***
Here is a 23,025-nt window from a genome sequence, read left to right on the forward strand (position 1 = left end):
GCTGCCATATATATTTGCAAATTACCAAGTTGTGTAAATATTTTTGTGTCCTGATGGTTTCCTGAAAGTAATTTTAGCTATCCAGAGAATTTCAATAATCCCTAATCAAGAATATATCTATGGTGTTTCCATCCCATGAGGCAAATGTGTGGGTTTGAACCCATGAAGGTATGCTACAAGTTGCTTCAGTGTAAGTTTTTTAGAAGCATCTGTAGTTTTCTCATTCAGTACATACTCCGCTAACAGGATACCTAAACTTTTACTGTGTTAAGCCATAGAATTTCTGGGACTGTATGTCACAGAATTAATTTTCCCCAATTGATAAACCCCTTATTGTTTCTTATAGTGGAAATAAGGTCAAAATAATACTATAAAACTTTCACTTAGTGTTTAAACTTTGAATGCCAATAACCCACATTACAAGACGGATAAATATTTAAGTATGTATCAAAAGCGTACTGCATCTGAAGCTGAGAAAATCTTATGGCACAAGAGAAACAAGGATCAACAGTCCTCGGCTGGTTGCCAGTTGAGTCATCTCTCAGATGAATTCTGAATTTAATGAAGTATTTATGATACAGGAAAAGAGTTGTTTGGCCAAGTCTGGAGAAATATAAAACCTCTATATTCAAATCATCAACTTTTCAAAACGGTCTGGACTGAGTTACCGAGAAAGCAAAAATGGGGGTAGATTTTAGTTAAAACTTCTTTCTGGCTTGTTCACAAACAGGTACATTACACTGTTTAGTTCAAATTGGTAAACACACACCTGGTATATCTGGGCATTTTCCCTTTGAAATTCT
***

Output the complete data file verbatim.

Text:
Here is a 23,025-nt window from a genome sequence, read left to right on the forward strand (position 1 = left end):
GCTGCCATATATATTTGCAAATTACCAAGTTGTGTAAATATTTTTGTGTCCTGATGGTTTCCTGAAAGTAATTTTAGCTATCCAGAGAATTTCAATAATCCCTAATCAAGAATATATCTATGGTGTTTCCATCCCATGAGGCAAATGTGTGGGTTTGAACCCATGAAGGTATGCTACAAGTTGCTTCAGTGTAAGTTTTTTAGAAGCATCTGTAGTTTTCTCATTCAGTACATACTCCGCTAACAGGATACCTAAACTTTTACTGTGTTAAGCCATAGAATTTCTGGGACTGTATGTCACAGAATTAATTTTCCCCAATTGATAAACCCCTTATTGTTTCTTATAGTGGAAATAAGGTCAAAATAATACTATAAAACTTTCACTTAGTGTTTAAACTTTGAATGCCAATAACCCACATTACAAGACGGATAAATATTTAAGTATGTATCAAAAGCGTACTGCATCTGAAGCTGAGAAAATCTTATGGCACAAGAGAAACAAGGATCAACAGTCCTCGGCTGGTTGCCAGTTGAGTCATCTCTCAGATGAATTCTGAATTTAATGAAGTATTTATGATACAGGAAAAGAGTTGTTTGGCCAAGTCTGGAGAAATATAAAACCTCTATATTCAAATCATCAACTTTTCAAAACGGTCTGGACTGAGTTACCGAGAAAGCAAAAATGGGGGTAGATTTTAGTTAAAACTTCTTTCTGGCTTGTTCACAAACAGGTACATTACACTGTTTAGTTCAAATTGGTAAACACACACCTGGTATATCTGGGCATTTTCCCTTTGAAATTCT